The results of the study were published by bioRxiv but have yet to be peer-reviewed or published in any scientific journal.
According to the study, the mRNA-based vaccines Pfizer and Moderna were 94 to 95% effective in preventing COVID-19 whereas the “adenoviral vector-based” Johnson & Johnson had a roughly 67% effective rate.
The study was led Nathaniel Landau, a virologist at New York University’s Grossman School of Medicine. Landau told The New York Times that the aim of the study wasn’t to dissuade people from getting the J&J vaccine.
“[W]e hope that in the future, it will be boosted with either another dose of J&J or a boost with Pfizer or Moderna,” Landau said.
In a statement provided to Fox News, Johnson & Johnson cited previous studies which showed that a single-shot of its COVID-19 vaccine was 85% vaccine “at protecting against severe disease and provided complete protection against hospitalization and death.”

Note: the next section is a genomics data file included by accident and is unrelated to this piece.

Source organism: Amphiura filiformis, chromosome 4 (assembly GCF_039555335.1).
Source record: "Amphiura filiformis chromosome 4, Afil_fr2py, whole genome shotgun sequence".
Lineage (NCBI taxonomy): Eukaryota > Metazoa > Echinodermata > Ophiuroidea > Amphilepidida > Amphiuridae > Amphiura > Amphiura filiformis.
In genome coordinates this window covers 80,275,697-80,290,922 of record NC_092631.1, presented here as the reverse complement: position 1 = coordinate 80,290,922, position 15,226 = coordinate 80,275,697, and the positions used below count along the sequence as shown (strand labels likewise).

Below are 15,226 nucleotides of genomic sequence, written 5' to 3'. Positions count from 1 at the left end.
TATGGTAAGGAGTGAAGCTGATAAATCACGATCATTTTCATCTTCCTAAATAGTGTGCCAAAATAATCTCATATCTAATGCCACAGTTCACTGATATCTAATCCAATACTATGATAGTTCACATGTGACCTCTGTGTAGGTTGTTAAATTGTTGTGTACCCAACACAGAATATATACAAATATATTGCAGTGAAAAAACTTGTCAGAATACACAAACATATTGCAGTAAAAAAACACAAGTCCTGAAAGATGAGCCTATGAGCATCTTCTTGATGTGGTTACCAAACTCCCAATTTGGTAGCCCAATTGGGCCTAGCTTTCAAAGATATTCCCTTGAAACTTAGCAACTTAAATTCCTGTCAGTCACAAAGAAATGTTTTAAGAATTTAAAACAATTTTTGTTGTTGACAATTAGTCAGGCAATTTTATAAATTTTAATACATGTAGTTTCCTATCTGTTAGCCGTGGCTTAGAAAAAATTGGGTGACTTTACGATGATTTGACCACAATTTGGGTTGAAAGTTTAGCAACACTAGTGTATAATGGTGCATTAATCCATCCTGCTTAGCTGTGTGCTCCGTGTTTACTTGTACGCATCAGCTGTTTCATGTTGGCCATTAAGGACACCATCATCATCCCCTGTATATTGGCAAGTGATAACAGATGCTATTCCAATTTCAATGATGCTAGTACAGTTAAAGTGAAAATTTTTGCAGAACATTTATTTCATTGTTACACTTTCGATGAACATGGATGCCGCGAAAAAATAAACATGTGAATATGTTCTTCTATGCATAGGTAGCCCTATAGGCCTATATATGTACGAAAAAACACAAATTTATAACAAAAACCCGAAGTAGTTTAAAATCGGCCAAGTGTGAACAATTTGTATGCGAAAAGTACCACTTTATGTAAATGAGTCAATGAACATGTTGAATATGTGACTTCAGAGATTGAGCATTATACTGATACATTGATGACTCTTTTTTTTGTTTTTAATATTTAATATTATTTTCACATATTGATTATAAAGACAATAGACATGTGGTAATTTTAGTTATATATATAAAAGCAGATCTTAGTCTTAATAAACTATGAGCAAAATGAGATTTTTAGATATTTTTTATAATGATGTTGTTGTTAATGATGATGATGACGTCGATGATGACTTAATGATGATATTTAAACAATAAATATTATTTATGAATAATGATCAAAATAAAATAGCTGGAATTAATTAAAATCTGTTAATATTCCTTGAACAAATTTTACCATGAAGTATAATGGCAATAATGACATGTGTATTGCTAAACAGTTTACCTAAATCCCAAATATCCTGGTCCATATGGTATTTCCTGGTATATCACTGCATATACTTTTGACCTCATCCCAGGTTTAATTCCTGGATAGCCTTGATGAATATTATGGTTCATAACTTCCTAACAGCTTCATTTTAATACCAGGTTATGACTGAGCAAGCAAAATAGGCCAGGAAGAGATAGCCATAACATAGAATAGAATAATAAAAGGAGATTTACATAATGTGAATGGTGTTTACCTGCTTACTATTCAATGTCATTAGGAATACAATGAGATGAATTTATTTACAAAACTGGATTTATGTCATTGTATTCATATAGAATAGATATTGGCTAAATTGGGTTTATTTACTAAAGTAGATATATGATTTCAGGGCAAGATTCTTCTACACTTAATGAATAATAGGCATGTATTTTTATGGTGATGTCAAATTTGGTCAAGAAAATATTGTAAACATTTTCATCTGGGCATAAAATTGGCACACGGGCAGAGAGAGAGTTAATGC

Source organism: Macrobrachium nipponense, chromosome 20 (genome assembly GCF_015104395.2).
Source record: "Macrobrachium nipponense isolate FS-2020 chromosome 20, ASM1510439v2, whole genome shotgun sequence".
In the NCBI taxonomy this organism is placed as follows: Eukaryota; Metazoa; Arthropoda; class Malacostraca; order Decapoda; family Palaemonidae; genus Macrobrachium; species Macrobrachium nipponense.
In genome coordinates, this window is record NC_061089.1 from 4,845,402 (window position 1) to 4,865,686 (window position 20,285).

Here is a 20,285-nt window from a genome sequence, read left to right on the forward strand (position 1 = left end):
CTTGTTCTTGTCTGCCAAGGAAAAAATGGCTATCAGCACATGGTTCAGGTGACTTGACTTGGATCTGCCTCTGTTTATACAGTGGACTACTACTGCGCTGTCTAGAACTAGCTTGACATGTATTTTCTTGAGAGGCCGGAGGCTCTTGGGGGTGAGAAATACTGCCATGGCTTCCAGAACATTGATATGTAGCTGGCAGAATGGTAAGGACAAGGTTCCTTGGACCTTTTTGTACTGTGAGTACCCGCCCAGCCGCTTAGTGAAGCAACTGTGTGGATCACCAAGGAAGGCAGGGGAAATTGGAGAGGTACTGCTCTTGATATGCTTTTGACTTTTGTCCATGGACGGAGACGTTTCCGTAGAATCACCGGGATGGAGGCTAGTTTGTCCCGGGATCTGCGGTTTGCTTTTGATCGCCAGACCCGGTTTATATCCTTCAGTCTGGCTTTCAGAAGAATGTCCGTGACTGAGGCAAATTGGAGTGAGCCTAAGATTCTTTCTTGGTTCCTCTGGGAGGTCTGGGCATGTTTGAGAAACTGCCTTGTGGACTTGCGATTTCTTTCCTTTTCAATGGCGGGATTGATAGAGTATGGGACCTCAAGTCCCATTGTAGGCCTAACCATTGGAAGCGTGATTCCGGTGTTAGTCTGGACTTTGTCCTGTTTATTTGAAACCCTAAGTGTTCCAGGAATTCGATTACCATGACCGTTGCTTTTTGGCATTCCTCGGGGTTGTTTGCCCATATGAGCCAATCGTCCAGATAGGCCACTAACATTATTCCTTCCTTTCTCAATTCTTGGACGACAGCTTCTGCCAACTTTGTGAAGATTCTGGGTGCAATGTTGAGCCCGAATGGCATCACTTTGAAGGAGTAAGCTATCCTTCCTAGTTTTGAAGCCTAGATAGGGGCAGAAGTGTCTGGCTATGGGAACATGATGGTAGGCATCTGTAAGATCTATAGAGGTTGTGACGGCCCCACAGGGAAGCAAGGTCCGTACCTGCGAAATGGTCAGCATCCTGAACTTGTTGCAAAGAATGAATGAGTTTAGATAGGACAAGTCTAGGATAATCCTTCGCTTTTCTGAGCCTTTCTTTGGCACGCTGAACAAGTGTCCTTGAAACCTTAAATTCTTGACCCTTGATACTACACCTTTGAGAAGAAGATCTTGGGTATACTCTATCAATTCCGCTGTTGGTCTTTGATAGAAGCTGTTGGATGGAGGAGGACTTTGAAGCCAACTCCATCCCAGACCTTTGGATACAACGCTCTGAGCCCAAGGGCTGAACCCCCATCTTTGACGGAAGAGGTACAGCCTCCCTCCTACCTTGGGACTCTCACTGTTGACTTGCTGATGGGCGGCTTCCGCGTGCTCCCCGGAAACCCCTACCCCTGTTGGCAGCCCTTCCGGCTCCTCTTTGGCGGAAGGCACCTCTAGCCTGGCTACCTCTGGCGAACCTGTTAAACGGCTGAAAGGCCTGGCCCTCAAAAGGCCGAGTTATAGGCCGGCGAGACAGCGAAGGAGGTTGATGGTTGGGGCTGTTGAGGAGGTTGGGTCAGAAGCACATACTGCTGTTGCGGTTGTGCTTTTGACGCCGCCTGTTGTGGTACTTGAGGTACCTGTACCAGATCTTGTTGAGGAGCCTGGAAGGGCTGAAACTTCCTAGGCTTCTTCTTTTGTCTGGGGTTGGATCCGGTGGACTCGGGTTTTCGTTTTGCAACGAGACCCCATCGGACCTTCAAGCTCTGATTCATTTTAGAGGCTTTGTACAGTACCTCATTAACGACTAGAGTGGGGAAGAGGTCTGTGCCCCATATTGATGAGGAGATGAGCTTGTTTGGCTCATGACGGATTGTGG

The company said Landau’s study did not speak to the full nature of immune protection. It cited additional company data demonstrating that a Johnson & Johnson single-shot COVID-19 vaccine “generated strong, persistent activity against the rapidly spreading Delta variant and other highly prevalent SARS-CoV-2 viral variants.”